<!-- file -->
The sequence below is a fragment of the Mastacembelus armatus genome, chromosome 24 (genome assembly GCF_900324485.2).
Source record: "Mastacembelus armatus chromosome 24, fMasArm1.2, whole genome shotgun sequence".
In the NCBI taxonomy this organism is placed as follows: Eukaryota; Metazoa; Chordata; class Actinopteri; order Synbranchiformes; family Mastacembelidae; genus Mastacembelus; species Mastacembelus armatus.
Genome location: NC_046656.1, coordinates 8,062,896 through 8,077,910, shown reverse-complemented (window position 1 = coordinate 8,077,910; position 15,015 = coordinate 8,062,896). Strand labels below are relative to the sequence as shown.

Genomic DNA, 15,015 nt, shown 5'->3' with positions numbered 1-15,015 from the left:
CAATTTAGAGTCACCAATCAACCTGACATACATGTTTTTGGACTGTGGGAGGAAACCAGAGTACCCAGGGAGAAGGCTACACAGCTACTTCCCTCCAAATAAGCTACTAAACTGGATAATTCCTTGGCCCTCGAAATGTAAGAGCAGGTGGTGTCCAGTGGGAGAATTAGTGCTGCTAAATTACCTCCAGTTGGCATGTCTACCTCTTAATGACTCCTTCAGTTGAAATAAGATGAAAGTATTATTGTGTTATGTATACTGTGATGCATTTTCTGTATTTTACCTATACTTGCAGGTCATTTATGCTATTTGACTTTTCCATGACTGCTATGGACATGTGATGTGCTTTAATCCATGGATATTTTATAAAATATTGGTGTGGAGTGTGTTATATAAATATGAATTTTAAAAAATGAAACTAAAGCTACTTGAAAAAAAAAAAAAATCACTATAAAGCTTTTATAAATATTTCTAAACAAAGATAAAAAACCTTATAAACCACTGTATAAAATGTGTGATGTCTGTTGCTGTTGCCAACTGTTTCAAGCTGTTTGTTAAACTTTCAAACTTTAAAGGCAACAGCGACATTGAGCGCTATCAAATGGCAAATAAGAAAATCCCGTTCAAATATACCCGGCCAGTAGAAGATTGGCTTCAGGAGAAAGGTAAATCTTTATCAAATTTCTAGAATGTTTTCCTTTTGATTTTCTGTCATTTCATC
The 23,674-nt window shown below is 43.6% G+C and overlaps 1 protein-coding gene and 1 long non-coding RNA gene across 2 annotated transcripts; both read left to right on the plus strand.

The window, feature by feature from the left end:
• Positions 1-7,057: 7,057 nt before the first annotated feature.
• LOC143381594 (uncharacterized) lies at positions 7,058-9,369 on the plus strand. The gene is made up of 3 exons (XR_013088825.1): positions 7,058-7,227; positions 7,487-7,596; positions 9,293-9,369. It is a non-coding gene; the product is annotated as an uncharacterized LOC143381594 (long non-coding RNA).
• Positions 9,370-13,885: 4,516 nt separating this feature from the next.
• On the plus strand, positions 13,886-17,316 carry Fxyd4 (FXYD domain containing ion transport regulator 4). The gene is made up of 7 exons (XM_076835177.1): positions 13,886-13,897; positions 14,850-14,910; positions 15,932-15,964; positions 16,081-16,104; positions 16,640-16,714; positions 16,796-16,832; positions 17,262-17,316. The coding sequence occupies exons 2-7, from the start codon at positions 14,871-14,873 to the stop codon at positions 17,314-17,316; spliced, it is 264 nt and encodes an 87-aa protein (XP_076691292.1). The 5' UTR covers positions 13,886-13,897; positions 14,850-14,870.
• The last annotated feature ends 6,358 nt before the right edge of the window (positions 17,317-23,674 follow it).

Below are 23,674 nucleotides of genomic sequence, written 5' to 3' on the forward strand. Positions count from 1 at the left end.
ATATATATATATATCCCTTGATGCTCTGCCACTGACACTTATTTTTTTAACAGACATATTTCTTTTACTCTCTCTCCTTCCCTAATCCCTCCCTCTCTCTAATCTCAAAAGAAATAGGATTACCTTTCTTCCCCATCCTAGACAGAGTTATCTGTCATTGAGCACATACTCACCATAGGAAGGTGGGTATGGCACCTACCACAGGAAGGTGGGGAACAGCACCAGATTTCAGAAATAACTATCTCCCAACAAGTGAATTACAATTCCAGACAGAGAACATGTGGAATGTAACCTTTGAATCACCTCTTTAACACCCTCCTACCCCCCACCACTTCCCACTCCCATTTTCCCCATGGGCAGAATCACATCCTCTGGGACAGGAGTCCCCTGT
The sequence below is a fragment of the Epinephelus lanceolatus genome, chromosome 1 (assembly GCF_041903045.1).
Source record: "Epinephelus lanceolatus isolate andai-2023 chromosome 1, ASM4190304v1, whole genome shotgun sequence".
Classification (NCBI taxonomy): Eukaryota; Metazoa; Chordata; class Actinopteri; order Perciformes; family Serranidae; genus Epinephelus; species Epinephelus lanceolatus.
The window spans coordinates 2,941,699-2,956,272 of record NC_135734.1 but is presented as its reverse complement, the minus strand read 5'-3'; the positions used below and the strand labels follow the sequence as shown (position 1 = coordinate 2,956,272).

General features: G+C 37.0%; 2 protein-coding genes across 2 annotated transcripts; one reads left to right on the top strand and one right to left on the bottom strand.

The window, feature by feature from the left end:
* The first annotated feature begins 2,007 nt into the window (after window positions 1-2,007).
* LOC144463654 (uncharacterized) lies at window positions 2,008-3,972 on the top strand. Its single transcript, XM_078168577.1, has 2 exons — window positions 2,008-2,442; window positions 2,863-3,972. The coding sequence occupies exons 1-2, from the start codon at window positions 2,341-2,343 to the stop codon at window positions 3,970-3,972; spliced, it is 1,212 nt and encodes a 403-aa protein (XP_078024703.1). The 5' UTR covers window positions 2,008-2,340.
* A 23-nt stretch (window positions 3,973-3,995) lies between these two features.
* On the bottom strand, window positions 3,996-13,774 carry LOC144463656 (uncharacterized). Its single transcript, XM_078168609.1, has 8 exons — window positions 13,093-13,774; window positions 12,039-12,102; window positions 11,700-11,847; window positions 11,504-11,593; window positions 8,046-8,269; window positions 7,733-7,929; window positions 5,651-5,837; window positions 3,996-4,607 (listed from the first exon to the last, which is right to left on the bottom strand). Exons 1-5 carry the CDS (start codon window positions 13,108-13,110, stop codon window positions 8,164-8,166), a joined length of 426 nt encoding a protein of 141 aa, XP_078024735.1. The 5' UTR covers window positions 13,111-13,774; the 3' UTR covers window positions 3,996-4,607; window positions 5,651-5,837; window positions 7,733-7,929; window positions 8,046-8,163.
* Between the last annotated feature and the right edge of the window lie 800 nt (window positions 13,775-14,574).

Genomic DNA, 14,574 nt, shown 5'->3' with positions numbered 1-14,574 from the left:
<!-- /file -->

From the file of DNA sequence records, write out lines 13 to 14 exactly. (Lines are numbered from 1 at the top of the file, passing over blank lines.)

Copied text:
• The last annotated feature ends 6,358 nt before the right edge of the window (positions 17,317-23,674 follow it).

Below are 23,674 nucleotides of genomic sequence, written 5' to 3' on the forward strand. Positions count from 1 at the left end.